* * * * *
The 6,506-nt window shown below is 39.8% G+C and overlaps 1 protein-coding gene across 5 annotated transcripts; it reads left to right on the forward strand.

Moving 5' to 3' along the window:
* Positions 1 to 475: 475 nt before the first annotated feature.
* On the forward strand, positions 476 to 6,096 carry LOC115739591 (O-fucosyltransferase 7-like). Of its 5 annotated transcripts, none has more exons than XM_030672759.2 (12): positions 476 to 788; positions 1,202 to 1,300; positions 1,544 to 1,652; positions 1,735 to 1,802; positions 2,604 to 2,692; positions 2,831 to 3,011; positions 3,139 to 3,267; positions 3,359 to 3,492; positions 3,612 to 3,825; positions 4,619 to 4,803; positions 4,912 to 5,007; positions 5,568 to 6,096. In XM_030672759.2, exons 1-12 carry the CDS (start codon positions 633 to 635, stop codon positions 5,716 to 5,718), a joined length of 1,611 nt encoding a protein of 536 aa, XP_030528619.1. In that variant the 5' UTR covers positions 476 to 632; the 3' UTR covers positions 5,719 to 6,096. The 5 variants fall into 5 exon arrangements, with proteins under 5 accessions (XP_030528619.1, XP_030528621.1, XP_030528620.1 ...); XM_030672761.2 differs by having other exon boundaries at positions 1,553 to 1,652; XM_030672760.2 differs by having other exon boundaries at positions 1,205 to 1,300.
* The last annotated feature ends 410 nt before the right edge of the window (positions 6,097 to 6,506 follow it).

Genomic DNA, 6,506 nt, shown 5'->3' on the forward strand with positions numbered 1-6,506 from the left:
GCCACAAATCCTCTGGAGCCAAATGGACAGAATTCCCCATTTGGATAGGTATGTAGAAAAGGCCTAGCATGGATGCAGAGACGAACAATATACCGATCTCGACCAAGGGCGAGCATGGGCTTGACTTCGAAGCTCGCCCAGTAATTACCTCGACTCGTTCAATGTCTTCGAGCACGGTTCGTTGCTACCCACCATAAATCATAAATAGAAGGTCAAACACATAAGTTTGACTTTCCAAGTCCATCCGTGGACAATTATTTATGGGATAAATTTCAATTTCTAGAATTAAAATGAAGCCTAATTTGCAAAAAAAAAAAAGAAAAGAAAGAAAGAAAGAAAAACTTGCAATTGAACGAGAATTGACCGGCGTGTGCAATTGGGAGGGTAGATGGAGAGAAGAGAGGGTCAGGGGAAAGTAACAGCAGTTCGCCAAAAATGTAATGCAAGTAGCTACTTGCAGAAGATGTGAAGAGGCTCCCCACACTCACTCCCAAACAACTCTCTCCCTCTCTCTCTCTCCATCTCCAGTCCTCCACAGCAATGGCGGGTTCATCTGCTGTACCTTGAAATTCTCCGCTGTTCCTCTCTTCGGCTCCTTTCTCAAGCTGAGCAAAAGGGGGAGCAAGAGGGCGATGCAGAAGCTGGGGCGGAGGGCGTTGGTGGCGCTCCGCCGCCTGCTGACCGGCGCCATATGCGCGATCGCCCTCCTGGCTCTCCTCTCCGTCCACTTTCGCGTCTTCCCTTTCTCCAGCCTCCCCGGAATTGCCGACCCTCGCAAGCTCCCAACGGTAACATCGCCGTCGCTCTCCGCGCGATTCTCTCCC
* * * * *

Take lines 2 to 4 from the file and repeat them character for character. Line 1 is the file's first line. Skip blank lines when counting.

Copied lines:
Moving 5' to 3' along the window:
* Positions 1 to 475: 475 nt before the first annotated feature.
* On the forward strand, positions 476 to 6,096 carry LOC115739591 (O-fucosyltransferase 7-like). Of its 5 annotated transcripts, none has more exons than XM_030672759.2 (12): positions 476 to 788; positions 1,202 to 1,300; positions 1,544 to 1,652; positions 1,735 to 1,802; positions 2,604 to 2,692; positions 2,831 to 3,011; positions 3,139 to 3,267; positions 3,359 to 3,492; positions 3,612 to 3,825; positions 4,619 to 4,803; positions 4,912 to 5,007; positions 5,568 to 6,096. In XM_030672759.2, exons 1-12 carry the CDS (start codon positions 633 to 635, stop codon positions 5,716 to 5,718), a joined length of 1,611 nt encoding a protein of 536 aa, XP_030528619.1. In that variant the 5' UTR covers positions 476 to 632; the 3' UTR covers positions 5,719 to 6,096. The 5 variants fall into 5 exon arrangements, with proteins under 5 accessions (XP_030528619.1, XP_030528621.1, XP_030528620.1 ...); XM_030672761.2 differs by having other exon boundaries at positions 1,553 to 1,652; XM_030672760.2 differs by having other exon boundaries at positions 1,205 to 1,300.